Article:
This Thursday I will have a presentation in the Aalto University Media Lab doctoral seminar. It is more than two years since my last presentation in the doctoral seminar and my ideas have developed further. Instead of focusing only on LeMill project and collaborative authoring of open educational resources I have taken a wider approach and look at the open education as an ecosystem. The current working title of my dissertation is…
Designing the Open Education Ecosystem
I am planning to do an article based dissertation that contains six papers. Four papers will focus on the projects and concepts that I have developed during my doctoral research. Last two papers will focus on the idea of learning environment as a digital ecosystem. The projects discussed in the dissertation have been developed together with my colleagues from the Learning Environments research group at the Aalto University Media Lab and Centre for Educational Technology at the Tallinn University. However, I have had a leading role in the design process.
Article 1: Progressive Inquiry Learning Object Templates
In most cases digital learning resources are used for individual learning (reading, looking, playing, quizzes) or by teachers in their class-room or online teaching (presentations). In PILOT project we are arguing that learning resources should be designed and presented in a special way in order to promote truly social constructivist learning. The project is based on the concept of progressive inquiry learning object templates (PILOT’s). These learning objects support progressive inquiry knowledge building process in computer and database supported Knowledge Building environments, found for instance in Fle3 virtual learning environment. Design research methods such as participatory design and scenario-based design are used in the project to generate distributable and reusable PILOT’s.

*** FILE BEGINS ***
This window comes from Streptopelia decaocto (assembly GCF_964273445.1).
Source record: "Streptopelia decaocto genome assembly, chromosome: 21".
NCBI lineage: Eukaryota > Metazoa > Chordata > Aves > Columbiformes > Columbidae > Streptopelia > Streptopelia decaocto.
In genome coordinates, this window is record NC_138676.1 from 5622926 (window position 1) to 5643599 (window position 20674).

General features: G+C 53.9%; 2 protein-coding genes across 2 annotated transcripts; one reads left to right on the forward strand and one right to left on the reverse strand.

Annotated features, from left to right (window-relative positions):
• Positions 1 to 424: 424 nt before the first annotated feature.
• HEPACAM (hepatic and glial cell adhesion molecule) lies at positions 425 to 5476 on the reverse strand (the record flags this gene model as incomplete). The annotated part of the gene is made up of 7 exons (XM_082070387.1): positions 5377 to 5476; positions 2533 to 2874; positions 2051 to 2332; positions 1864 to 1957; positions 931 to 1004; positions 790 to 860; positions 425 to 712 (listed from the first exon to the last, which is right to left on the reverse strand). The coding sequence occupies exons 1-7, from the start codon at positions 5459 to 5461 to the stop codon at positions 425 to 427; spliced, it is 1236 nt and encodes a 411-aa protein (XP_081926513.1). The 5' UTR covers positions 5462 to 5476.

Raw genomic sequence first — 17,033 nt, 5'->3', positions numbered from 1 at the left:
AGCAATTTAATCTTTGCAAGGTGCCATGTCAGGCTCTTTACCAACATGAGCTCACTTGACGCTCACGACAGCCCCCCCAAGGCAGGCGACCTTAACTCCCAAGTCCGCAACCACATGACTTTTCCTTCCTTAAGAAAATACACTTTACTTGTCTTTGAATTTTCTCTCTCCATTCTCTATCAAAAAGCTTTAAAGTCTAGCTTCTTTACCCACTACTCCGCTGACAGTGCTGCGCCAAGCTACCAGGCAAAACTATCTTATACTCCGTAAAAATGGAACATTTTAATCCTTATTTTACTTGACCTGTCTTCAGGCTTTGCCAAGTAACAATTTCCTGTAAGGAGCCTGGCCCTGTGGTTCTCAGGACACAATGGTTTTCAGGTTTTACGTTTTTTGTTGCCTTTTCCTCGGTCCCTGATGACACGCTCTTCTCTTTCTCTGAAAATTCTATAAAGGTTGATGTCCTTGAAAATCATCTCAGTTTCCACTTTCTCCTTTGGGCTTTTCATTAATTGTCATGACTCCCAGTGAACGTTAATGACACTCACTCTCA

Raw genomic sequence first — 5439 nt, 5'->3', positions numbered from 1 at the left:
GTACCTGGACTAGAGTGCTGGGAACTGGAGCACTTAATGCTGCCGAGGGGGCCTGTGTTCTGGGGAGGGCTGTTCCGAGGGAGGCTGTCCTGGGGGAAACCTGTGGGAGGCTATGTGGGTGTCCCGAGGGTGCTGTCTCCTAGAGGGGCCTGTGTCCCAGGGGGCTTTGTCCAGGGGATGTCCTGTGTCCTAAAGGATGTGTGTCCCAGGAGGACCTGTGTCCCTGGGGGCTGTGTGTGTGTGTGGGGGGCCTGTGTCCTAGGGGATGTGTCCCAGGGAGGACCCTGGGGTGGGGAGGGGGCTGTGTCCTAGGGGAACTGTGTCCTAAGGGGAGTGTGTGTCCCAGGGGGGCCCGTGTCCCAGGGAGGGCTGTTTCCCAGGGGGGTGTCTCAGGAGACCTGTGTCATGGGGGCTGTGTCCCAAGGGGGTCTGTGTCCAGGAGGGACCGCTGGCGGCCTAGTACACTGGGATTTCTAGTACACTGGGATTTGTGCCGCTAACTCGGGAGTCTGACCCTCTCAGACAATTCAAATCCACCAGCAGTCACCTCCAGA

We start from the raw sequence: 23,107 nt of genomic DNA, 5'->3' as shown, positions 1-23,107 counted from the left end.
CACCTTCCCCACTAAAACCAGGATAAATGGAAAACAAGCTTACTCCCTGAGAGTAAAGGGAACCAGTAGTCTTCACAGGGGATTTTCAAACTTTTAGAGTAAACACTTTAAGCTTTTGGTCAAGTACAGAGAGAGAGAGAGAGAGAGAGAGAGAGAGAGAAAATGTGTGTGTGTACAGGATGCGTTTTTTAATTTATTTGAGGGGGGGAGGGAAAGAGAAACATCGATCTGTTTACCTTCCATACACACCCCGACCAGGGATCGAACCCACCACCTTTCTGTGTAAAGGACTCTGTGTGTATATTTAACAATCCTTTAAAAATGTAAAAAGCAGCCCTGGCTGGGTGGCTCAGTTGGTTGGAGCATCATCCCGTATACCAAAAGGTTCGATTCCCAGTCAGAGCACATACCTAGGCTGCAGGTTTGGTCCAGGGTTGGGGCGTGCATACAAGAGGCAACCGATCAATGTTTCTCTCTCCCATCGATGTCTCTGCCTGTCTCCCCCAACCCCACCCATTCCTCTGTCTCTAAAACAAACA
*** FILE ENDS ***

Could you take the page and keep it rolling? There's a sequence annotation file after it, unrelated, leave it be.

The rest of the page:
PILOT is the first concept that I developed when I started my doctoral studies. This was still before the rise of Web 2.0 and at time I was not thinking about learning environments as digital ecosystems. However, now I see PILOT learning resources and Fle3 learning environment as part of the ecosystem.
An article about the concept is published as a journal paper:
Põldoja, H., Leinonen, T., Väljataga, T., Ellonen, A., Priha, M. (2006). Progressive Inquiry Learning Object Templates (PILOT). International Journal on E-Learning. 5 (1), 103-111. Chesapeake, VA: AACE. [Online]
Article 2: LeMill
My most important project is the open educational resources authoring community LeMill, which has over 14 500 members and over 13 000 reusable learning resources, all created by the community members. The design of LeMill has tackled numerous challenges that hinder the authoring and sharing of educational resources by communities of teachers. The information architecture of LeMill scaffolds authors toward collaboration and sharing. The licensing scheme encourages reusing and remixing of educational content. LeMill is also a multicultural and multilingual community with teachers from more than 60 countries and learning resources in more than 40 languages.
Ecosystem idea is strongly present in the design of LeMill. Learning resources can be created by reusing and remixing content from other Web 2.0 environments. PILOT concept presented in article 1 is developed as one learning resource template in LeMill environment.
In LeMill project I was responsible for the conceptual design and interaction design. An article about our design solutions behind LeMill is published as a journal paper: